What better way to experience the breathtaking beauty of Lancaster County then hiking or biking through the picturesque countryside. Here are a few links to help you find that perfect trail.
In the heart of the Pennsylvania Dutch country, quietly secured on 22 acres of natural woodland, you will find the home of the Speedwell Wolves. For over 20 years the Darlington Family has offered refuge to Wolves who have found themselves without a place in the natural world. It has been over a hundred years since the last wild Wolf was known to exist in Pennsylvania.
Biking In Lancaster County
The Lancaster County Bike Club offers many scenic bicycle tours varying in length (from 7 to 84 miles), type of terrain traveled and difficulty level. Looking to create your own route? Check out the Lancaster County Bike Tour Map. Interested in seeing some sites along your bike ride? A helpful map tool titled “Biking the Backroads of Lancaster County” leads you on a tour through Pennsylvania Dutch Country via three state museums (Landis Valley Museum, Ephrata Cloister and the Railroad Museum of Pennsylvania), and lists heritage lodging and dining sites, as well as bicycle shops.
Hiking In Lancaster County
Middle Creek Wildlife Management Area
The Middle Creek Wildlife Management Area, located on the Lebanon-Lancaster County line about one mile south of Kleinfeltersville, is a special tract owned and set aside by the Pennsylvania Game Commission for the protection, propagation, management, preservation and controlled harvest of wildlife.
This area of more than 5,000 acres provides habitat for waterfowl, forest wildlife and farmland wildlife and includes a 400-acre shallow water lake and a 70-acre impoundment. Visitors to the wildlife area in November and from late February to late March are fortunate to witness and photograph the flocks of beautiful tundra swan that stop in Pennsylvania during migration.
Contact the Middle Creek Visitor’s Center at 717-733-1512 for more information.
Blue Marsh Lake
The project offers the public many varied activities including swimming, fishing, boating (unlimited horsepower), sailing, cross-country and water skiing, hunting, hiking, bird-watching and picnicking. Three boat launch ramps, showers and restrooms, picnic pavilions (available as rentals) and picnic areas with charcoal grills are available. A refreshment stand is open in season. Sixteen miles of hiking trails and several nature trails invite visitors to the project, to enjoy the beauty of the Berks County countryside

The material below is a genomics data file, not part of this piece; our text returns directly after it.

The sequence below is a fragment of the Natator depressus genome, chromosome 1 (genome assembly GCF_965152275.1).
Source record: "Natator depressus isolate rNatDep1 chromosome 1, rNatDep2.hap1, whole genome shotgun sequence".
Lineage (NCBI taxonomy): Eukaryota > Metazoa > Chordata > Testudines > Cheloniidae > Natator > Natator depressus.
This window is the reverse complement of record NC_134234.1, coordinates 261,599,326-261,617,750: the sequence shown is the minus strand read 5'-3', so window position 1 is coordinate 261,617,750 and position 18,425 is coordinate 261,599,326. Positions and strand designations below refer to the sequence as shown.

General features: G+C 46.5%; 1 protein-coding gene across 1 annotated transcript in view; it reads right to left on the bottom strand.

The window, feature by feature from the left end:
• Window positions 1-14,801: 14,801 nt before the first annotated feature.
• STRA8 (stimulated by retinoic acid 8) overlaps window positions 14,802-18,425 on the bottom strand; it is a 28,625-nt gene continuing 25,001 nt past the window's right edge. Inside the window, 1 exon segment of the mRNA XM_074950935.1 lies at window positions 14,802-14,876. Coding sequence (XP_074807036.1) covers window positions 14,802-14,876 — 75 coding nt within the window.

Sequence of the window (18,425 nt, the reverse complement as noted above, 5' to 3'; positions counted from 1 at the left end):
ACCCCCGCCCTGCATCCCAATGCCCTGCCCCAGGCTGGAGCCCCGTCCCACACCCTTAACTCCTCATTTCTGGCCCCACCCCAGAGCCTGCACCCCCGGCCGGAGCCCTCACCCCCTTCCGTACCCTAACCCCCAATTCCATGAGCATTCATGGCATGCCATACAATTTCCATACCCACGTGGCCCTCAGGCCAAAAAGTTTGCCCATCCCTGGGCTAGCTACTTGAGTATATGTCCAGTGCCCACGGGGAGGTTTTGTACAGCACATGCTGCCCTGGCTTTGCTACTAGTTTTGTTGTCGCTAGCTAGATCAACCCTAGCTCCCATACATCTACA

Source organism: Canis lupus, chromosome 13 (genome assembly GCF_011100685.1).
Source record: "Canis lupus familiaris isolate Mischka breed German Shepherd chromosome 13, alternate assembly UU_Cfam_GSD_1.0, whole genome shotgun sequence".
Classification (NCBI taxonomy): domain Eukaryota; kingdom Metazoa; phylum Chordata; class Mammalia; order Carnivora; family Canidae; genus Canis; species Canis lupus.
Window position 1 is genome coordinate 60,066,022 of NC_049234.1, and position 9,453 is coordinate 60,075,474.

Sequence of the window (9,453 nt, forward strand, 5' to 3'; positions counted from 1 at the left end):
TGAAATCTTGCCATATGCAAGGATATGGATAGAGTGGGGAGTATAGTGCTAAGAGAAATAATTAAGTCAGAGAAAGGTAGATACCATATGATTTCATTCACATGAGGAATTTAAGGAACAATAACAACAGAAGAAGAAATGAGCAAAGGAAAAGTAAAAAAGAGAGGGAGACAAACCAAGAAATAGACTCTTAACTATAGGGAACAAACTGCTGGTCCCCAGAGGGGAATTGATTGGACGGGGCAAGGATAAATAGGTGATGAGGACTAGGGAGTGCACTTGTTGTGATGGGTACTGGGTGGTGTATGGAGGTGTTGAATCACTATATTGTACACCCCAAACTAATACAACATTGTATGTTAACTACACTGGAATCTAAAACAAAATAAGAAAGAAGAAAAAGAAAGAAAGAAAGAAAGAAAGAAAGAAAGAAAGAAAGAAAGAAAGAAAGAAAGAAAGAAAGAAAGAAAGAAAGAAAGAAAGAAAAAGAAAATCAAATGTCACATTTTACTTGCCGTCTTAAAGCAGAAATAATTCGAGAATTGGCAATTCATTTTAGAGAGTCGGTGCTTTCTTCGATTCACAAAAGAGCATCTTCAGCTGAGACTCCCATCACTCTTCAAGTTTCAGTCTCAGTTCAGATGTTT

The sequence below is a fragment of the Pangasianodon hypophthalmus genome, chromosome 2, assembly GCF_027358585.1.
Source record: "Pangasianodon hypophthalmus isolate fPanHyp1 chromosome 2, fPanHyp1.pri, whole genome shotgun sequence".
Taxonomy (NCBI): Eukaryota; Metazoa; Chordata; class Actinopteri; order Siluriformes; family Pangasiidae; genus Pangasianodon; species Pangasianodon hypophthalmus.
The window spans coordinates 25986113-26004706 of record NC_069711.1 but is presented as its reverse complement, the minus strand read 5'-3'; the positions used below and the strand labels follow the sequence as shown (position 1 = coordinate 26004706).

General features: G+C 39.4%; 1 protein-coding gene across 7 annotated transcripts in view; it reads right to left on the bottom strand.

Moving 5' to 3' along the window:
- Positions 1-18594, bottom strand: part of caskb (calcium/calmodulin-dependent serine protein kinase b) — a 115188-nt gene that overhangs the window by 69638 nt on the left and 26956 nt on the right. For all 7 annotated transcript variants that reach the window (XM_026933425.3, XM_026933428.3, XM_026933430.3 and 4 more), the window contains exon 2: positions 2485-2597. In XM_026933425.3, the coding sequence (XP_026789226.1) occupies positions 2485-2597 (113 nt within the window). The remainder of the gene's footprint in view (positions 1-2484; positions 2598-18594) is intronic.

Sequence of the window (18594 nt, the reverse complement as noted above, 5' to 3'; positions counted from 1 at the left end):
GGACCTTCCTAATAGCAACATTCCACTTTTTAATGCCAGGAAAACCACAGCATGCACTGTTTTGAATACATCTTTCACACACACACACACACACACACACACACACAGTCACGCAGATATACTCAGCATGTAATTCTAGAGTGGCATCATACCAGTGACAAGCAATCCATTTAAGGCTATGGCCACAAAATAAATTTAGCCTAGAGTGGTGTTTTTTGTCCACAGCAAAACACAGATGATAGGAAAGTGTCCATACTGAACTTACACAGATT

U.S. Army Corps of Engineers
Blue Marsh Lake
1268 Palisades Drive
Leesport, PA 19533
Other great hiking options include the trails found throughout our eight county parks.
Central Park: Central Park is the largest of the county’s parks, covering 544 acres. Central Park is located on the southern edge of Lancaster City in West Lampeter Township.
Chickies Rock Park: Located between the boroughs of Columbia and Marietta, Chickies Rock Park is the County’s second largest regional park. Chickies Rock Park’s name is derived from the American Indian word “Chiquesalunga” meaning “place of the crayfish”.
Conewago Recreation Trail: In 1979, the County acquired the Conewago Recreation Trail, located between Route 230 and the Lebanon County line, northwest of Elizabethtown. This 5-mile trail, formerly the Cornwall-Lebanon rail line, connects to the Lebanon Valley Rail Trail, and follows the Conewago Creek through scenic farmland and woodlands
Lancaster Junction Recreation Trai: This trail, part of the former Reading-Columbia rail line, runs for just over two miles between the hamlet of Lancaster Junction and Route 283. Like the Conewago Trail, Lancaster Junction Trail travels through some of Lancaster County’s most scenic farmland and borders Chickies Creek in its northern half.
Speedwell Forge Park: It is located between the Pennsylvania Fish and Boat Commission’s Speedwell Forge Lake and the wooded State Game Lands of the nearby Furnace Hills.
Money Rocks Park: Money Rocks Park, located near the Narvon Clay Mine, spans over 300 acres of woodland in the Welsh Mountains of eastern Lancaster County.
Theodore A. Parker III Natural Area: This ninety-acre park is located in the southeast portion of Lancaster County. In this park, Stewart Run tumbles over rocks and waterfalls to create one of the County’s most pristine streams.
D.F. Buchmiller Park: The County of Lancaster acquired this 79-acre park in 1977. Located in West Lampeter Township, Buchmiller Park is known for its open lawn areas and beautiful plantings.
Hawk Mountain Sanctuary is a 2,400-acre natural area in southeastern Pennsylvania. Between Aug. 15th and Dec. !5th, an average 18,000 hawks, eagles and falcons fly past this world-class observation site for raptor migration. Open daily 9-5 Trails open dawn to dusk daily 610-756-6000
Nolde Forest Environmental Education Center
Nolde Forest encompasses more than 665 acres of deciduous woodlands and coniferous plantations. A network of trails makes the center’s streams, ponds and diverse habitats accessible to both students and casual visitors. Teaching stations offer places for students to work and benches for those who wish to sit and enjoy the sights and sounds associated with the natural world. There is a short, accessible trail by the mansion.